Presentation on theme: "2.The Particle-like Properties Of Electromagnetic Radiation 2.1Photoelectric effect and Einstein’s theory 2.2Black body radiation 2.3Compton effect 2.4Bremsstrahlung."— Presentation transcript:
2.The Particle-like Properties Of Electromagnetic Radiation 2.1Photoelectric effect and Einstein’s theory 2.2Black body radiation 2.3Compton effect 2.4Bremsstrahlung and pair production 2.5The photon
Photoelectric effect and Einstein’s theory V A light electron collector emitter i
The voltage V is increased gradually until no current pass through the outer circuit. The voltage in this case called stopping potential V S. The energy used to stop this electron is eV S. This value is equal to K max the maximum energy required to overcome the electric potential energy acquired by an electron.
Classical Postulates Electrons are released from the metal surface if the energy of the incident light exceeds the binding energy of the electron to the metal surface. This value is called work function . The maximum kinetic energy K max should be proportional to the intensity of the radiation I. (it is thought that as the intensity of the incident light increased more energy is delivered to the surface of the metal).
Classical Postulates (continued) The photoelectric effect should occur for light of any frequency or wavelength. ( as long as light intensity is enough) The first electrons should be emitted in a time interval of the order of seconds after radiation first strikes the surface.
Experimental Results Comparison to the classical postulates 1.The maximum kinetic energy is totally independent of the intensity of the light source. 2.The photoelectric effect does not occur at all if the frequency of the light source is below a certain value (the cutoff frequency C ) any light source of frequency above this value may cause emission of photoelectrons. 3.The first photoelectrons are emitted virtually instantaneously (within 10 -9 s) after the light source is turned on.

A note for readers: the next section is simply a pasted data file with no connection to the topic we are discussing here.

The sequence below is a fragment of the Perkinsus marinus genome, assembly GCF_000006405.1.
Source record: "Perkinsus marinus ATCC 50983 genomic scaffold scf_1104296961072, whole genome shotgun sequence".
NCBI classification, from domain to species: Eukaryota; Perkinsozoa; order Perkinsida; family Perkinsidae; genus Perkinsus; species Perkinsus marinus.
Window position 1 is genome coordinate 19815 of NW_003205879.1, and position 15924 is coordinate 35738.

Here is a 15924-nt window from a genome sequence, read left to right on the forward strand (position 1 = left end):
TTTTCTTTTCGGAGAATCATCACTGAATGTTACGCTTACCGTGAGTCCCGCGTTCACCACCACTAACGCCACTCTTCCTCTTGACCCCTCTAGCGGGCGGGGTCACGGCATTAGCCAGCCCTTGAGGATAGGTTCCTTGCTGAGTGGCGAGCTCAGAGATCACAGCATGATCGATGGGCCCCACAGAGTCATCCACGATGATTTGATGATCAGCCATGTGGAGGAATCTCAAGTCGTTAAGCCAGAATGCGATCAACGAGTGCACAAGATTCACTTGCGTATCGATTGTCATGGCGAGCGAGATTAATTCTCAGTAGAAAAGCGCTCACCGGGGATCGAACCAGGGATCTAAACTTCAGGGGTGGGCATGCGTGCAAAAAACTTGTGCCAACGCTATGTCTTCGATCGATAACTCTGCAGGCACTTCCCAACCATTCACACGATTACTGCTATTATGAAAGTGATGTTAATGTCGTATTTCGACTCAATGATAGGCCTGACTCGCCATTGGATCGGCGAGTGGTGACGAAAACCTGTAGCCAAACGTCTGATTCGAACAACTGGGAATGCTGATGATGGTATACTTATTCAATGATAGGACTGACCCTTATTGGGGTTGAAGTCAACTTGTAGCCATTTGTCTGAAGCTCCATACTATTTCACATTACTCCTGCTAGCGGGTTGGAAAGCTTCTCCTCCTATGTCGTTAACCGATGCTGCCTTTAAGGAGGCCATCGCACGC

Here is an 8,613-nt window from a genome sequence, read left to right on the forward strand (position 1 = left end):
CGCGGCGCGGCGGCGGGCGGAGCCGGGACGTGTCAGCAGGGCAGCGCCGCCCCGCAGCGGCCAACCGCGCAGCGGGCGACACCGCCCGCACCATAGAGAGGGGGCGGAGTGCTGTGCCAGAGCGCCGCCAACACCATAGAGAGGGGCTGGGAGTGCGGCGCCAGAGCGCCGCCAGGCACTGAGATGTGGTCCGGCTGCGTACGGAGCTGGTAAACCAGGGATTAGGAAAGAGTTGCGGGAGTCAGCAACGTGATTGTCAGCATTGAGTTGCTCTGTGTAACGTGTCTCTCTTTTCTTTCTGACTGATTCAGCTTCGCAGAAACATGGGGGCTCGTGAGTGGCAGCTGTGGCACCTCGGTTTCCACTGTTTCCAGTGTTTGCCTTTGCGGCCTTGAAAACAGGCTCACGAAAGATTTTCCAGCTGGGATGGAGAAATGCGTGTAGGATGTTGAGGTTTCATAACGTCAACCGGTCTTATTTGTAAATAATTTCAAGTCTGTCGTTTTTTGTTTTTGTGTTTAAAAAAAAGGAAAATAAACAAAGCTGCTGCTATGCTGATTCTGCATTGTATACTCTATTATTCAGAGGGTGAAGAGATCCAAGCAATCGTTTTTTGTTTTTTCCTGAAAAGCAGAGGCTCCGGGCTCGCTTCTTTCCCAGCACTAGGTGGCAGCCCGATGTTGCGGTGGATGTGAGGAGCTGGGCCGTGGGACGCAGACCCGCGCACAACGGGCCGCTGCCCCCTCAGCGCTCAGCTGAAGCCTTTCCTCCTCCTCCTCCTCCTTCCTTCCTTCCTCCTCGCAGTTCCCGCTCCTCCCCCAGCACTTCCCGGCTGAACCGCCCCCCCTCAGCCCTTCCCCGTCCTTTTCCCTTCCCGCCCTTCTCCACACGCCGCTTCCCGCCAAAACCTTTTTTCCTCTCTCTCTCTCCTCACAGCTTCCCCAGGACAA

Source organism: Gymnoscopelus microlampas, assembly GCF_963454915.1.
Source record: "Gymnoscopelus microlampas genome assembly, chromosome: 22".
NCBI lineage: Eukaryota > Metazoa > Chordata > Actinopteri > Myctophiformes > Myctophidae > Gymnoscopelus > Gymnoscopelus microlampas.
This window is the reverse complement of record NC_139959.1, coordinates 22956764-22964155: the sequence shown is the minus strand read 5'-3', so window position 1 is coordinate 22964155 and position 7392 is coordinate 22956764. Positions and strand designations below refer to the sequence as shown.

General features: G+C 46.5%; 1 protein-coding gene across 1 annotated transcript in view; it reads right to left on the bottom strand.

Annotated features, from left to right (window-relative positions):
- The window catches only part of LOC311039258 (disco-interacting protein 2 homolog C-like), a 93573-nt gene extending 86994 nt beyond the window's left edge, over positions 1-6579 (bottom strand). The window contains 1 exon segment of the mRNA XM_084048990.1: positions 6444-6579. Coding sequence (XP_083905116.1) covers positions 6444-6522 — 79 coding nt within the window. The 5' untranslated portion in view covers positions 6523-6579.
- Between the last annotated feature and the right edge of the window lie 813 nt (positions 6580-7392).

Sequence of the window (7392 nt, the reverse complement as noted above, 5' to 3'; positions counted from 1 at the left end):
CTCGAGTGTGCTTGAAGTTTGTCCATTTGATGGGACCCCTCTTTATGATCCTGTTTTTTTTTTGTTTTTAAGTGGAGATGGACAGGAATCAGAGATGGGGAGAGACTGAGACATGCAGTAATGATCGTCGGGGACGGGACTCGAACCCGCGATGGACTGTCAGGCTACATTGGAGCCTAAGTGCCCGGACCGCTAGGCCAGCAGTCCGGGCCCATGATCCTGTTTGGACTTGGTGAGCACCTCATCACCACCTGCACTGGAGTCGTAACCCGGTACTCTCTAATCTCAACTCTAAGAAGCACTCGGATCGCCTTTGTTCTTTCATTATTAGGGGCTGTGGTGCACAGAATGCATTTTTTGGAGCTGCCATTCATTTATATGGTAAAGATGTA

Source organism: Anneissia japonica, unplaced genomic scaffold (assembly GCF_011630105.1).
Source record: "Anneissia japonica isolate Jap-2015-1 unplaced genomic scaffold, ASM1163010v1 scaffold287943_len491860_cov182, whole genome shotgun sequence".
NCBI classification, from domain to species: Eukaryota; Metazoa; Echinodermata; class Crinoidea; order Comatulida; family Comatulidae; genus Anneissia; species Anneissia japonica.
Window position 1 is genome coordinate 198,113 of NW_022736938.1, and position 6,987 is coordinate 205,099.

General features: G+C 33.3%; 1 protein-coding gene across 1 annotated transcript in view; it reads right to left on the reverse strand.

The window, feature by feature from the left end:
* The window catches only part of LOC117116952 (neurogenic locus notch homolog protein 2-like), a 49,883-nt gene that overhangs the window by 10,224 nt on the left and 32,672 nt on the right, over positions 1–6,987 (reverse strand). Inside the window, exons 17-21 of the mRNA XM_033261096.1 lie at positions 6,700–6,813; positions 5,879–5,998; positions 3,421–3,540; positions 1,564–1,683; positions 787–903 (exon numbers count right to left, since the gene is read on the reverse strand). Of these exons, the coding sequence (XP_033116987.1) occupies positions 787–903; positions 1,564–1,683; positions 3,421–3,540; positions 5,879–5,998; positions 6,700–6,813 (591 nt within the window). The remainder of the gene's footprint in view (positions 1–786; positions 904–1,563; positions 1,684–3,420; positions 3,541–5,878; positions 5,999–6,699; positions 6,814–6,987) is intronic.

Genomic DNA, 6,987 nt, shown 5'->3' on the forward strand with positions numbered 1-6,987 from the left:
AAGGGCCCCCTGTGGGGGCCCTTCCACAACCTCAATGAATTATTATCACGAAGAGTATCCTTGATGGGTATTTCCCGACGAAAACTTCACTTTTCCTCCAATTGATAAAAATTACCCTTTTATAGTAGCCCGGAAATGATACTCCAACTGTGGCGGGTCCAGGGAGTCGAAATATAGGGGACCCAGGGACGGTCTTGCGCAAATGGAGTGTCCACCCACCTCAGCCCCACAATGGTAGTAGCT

K max (V S ) and Intensity Stopping potential is independent on the intensity
Einstein Theory The energy of light wave is not continuously distributed over the wave front, but instead is concentrated in localized bundles (photons). The energy of each photon is given by
Einstein Theory (continued) Since photons travel with the electromagnetic waves at the speed of light, they must obey the relativistic relation Therefore, Like other particles, photons carry linear momentum as well as energy.
Einstein Theory (continued) Despite the rest mass of photon, according to the theory of relativity, is zero and photon vanishes at speed lower than that of light, its energy is still given by
If the photon energy is greater than the work function of the metal surface, photoelectron is released, or photoelectric effect doesn’t occur. In this equation the intensity I of the light source doesn’t appear. if the photon energy is hardly equal to the work function, the photon frequency in this case is called cutoff frequency and is given by
Example 3.3 What are the energy and momentum of a red light photon of wavelength 650 nm? What is the wavelength of a photon of energy 2.4 eV?
Example 3.4 The work function for tungsten metal is 4.52 eV. What is the cutoff frequency and wavelength? What is the maximum kinetic energy of the electrons when radiation of wavelength 198 nm is used? What is the stopping potential in this case?
I is the total intensity of electromagnetic radiation emitted at all wavelengths The intensity dI in the wavelength interval between and is given by dI = R( d R( ) is the radiancy : which is the intensity per unit wavelength interval.
Stefan’s Radiation Law The total intensity I is given by the area under the radiancy curve.
Wein’s Displacement Law It is noticed from the spectrum figure that the wavelength max at which the radiancy reaches it maximum value is inversely proportional to the temperature T. max 1/T max T = 2.898 X 10 -3 m.K
Example 3.5 (a) At what wavelength does a room-temperature (T=20 O C) object emit the maximum thermal radiation? (b) To what temperature must we heat it until its peak thermal radiation is in the red region of the spectrum? (c) How many times as much thermal radiation does it emit at the higher temperature?
Comparison between the experimental data and Rayleigh-Jeans formula: AT long wavelengths R( ) approaches the experimental data, but at short wavelengths, the classical theory fails. This failure is called ultraviolet catastrophe.
The relation between Stefan-Boltzmann constant and Planck’s constant
The Compton Effect Radiation scatter from nearly loosely bound electrons. The incident radiation gives part of its energy to the electron; which is released from the atom, and the remainder of this energy is reradiated as electromagnetic radiation.
Example 3.6 X-rays of wavelength 0.2400 nm are Compton-scattered, and the scattered beam is observed at an angle of 60 o relative to the incident beam. Find: (a) the wavelength of the scattered X-rays. (b) the energy of the scattered X-rays (c) the kinetic energy of the scattered electrons (d) the direction of travel of the scattered electrons.